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Promoting resilience at the workplace – increasing employee satisfaction

Today, our working world is characterised by changing and high demands, which can have a negative impact on the mental health of employees [1]. In recent years, the negative effects have repeatedly led to a steady increase in the proportion of psychological stress [2].

If the work requirements are too high, this often leads to psychological stress.

In order to adapt, develop and maintain health and to cope adaptively with work demands, it is necessary and helpful to acquire a (psychological) resilience [1]. Core elements are resilient behaviour and individual resources such as mindfulness, self-efficacy or optimism [1].

In the context of work, a rather vague definition of resilience has existed so far [3]. Rather, a distinction is made between psychologically secure resistance at individual, team and organisational level [4,5].

Resilience at the individual level

Resilience at the individual level results in a successful handling of challenging situations [6] in order to manage personal crises adaptively [7]. Combined with optimism, hope and self-efficacy, individual resilient behaviour leads to higher performance and job satisfaction [6].

Resilience at team level

The interaction between the team members is the most important factor here: The probability that employees in teams will recover more quickly from crises or threats increases when it is jointly recognised that there is a discrepancy between the job requirements and the respective resources [8].

Resilience at the organizational level

This level takes particular account of the “systematic development and promotion of individual and collective resources”, i.e. processes for crisis management and the creation of working conditions through resilient behaviour are at the forefront at the individual and team level [1].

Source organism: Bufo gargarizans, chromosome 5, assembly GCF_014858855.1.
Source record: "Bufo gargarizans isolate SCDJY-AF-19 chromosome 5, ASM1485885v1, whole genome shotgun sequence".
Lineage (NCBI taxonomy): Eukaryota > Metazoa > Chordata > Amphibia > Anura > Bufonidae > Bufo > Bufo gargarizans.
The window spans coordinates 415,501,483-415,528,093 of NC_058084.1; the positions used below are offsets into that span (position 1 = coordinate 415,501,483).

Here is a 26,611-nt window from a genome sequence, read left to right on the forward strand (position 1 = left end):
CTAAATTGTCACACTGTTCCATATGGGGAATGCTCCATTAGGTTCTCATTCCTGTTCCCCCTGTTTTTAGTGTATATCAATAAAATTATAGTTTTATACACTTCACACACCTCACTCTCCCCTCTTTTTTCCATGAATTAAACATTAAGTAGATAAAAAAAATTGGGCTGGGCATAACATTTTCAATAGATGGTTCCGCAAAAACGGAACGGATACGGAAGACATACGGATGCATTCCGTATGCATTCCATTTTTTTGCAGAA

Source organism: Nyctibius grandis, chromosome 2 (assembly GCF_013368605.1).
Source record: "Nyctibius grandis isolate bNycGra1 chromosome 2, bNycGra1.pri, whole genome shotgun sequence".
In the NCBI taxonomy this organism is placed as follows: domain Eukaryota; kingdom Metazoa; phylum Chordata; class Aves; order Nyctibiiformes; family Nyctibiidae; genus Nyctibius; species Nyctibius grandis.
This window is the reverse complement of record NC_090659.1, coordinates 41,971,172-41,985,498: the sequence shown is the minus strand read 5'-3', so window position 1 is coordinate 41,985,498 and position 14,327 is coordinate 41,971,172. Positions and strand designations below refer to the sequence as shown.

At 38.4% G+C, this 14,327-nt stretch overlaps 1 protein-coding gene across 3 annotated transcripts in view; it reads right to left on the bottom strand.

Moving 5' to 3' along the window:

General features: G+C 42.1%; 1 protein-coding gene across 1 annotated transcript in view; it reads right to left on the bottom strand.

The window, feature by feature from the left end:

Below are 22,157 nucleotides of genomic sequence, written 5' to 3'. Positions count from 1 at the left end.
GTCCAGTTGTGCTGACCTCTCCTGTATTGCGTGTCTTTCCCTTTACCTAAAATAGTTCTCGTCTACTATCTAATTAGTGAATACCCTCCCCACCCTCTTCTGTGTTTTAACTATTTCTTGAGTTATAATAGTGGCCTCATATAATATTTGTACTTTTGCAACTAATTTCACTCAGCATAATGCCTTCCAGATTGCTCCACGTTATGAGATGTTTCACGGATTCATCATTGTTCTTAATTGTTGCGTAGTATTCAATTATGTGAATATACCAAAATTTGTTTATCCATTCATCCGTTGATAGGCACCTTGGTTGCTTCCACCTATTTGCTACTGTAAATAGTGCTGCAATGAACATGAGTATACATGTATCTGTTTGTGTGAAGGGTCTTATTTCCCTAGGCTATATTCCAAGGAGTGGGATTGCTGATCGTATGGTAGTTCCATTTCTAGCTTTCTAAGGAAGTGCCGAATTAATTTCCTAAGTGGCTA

Resilient behaviour increases employee satisfaction.

Operational resilience management

The focus here is on strengthening and promoting team-related resources [1]. Through a clear distribution of roles in the accomplishment of tasks [9] and a goal-oriented leadership of resilient teams [10], not only an understanding for critical and stressful situations and their early communication [11], but also for organisational structures and processes [12] can be created.

What can you do in practice?

No matter whether yoga, meditation or pleasure training – with the promotion of resilient behaviour you strengthen your psychological resistance in the long term. Especially in relation to your workplace, choose daily activities that you will be more attentive to in the future: If you have an office job, pay attention to how you sit on the chair. Do you feel your feet on the floor and your back on the backrest? Take a few seconds to do this and observe what and how you feel.

Your daily cup of coffee will also help you to be more attentive. Instead of drinking the coffee “just by the way” when you are sitting at your PC and maybe writing an e-mail, try the following next time: Stop for a moment and concentrate on the smell of the coffee and the taste of the first sip. What aromas do you perceive?

These situations may also seem familiar to you: You are in a conversation with a colleague and notice that you are not really on the ball. It may not be fast enough for you either and you may often interrupt him. Then try this exercise: Let your colleague speak until he is finished. Listen to him carefully and do not already think about what you would like to answer. In the beginning you will find it harder, but with a little practice you will find it easier to listen. Your colleague will be happy!